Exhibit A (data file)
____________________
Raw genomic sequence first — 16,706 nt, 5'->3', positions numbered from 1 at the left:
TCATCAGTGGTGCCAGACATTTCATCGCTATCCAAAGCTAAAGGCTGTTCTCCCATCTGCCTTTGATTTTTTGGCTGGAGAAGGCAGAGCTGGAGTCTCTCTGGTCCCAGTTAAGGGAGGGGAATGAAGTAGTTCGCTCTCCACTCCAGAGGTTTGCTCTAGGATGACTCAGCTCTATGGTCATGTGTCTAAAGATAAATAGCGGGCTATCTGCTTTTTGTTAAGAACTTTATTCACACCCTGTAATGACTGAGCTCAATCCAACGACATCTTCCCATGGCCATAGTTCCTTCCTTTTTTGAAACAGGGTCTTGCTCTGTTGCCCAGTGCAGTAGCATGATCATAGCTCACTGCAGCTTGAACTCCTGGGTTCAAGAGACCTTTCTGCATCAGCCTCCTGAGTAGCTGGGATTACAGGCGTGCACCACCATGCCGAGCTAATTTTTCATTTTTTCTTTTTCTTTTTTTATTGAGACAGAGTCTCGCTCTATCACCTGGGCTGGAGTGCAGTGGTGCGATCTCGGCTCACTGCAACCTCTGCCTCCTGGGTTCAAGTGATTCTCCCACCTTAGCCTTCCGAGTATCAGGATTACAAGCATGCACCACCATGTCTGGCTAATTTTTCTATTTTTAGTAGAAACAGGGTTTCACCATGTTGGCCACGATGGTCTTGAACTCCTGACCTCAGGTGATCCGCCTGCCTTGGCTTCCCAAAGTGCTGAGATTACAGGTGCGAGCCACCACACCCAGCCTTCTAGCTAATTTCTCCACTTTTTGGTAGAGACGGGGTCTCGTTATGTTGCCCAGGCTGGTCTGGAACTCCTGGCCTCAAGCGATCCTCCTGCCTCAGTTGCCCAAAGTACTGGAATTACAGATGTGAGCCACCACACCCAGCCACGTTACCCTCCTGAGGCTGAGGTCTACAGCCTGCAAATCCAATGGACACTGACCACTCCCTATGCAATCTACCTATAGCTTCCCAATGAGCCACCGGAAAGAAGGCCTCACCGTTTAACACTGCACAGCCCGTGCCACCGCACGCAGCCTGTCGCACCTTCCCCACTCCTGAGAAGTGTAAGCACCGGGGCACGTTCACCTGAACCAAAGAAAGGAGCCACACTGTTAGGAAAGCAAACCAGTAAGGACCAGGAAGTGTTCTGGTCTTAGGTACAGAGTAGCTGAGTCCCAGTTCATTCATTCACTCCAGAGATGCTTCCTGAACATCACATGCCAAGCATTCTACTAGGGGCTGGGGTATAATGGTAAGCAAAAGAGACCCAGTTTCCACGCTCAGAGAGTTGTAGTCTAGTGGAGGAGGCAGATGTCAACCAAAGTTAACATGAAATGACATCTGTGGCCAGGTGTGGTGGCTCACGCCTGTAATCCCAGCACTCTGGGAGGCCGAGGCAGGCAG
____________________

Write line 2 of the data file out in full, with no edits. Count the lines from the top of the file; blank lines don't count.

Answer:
TCATCAGTGGTGCCAGACATTTCATCGCTATCCAAAGCTAAAGGCTGTTCTCCCATCTGCCTTTGATTTTTTGGCTGGAGAAGGCAGAGCTGGAGTCTCTCTGGTCCCAGTTAAGGGAGGGGAATGAAGTAGTTCGCTCTCCACTCCAGAGGTTTGCTCTAGGATGACTCAGCTCTATGGTCATGTGTCTAAAGATAAATAGCGGGCTATCTGCTTTTTGTTAAGAACTTTATTCACACCCTGTAATGACTGAGCTCAATCCAACGACATCTTCCCATGGCCATAGTTCCTTCCTTTTTTGAAACAGGGTCTTGCTCTGTTGCCCAGTGCAGTAGCATGATCATAGCTCACTGCAGCTTGAACTCCTGGGTTCAAGAGACCTTTCTGCATCAGCCTCCTGAGTAGCTGGGATTACAGGCGTGCACCACCATGCCGAGCTAATTTTTCATTTTTTCTTTTTCTTTTTTTATTGAGACAGAGTCTCGCTCTATCACCTGGGCTGGAGTGCAGTGGTGCGATCTCGGCTCACTGCAACCTCTGCCTCCTGGGTTCAAGTGATTCTCCCACCTTAGCCTTCCGAGTATCAGGATTACAAGCATGCACCACCATGTCTGGCTAATTTTTCTATTTTTAGTAGAAACAGGGTTTCACCATGTTGGCCACGATGGTCTTGAACTCCTGACCTCAGGTGATCCGCCTGCCTTGGCTTCCCAAAGTGCTGAGATTACAGGTGCGAGCCACCACACCCAGCCTTCTAGCTAATTTCTCCACTTTTTGGTAGAGACGGGGTCTCGTTATGTTGCCCAGGCTGGTCTGGAACTCCTGGCCTCAAGCGATCCTCCTGCCTCAGTTGCCCAAAGTACTGGAATTACAGATGTGAGCCACCACACCCAGCCACGTTACCCTCCTGAGGCTGAGGTCTACAGCCTGCAAATCCAATGGACACTGACCACTCCCTATGCAATCTACCTATAGCTTCCCAATGAGCCACCGGAAAGAAGGCCTCACCGTTTAACACTGCACAGCCCGTGCCACCGCACGCAGCCTGTCGCACCTTCCCCACTCCTGAGAAGTGTAAGCACCGGGGCACGTTCACCTGAACCAAAGAAAGGAGCCACACTGTTAGGAAAGCAAACCAGTAAGGACCAGGAAGTGTTCTGGTCTTAGGTACAGAGTAGCTGAGTCCCAGTTCATTCATTCACTCCAGAGATGCTTCCTGAACATCACATGCCAAGCATTCTACTAGGGGCTGGGGTATAATGGTAAGCAAAAGAGACCCAGTTTCCACGCTCAGAGAGTTGTAGTCTAGTGGAGGAGGCAGATGTCAACCAAAGTTAACATGAAATGACATCTGTGGCCAGGTGTGGTGGCTCACGCCTGTAATCCCAGCACTCTGGGAGGCCGAGGCAGGCAG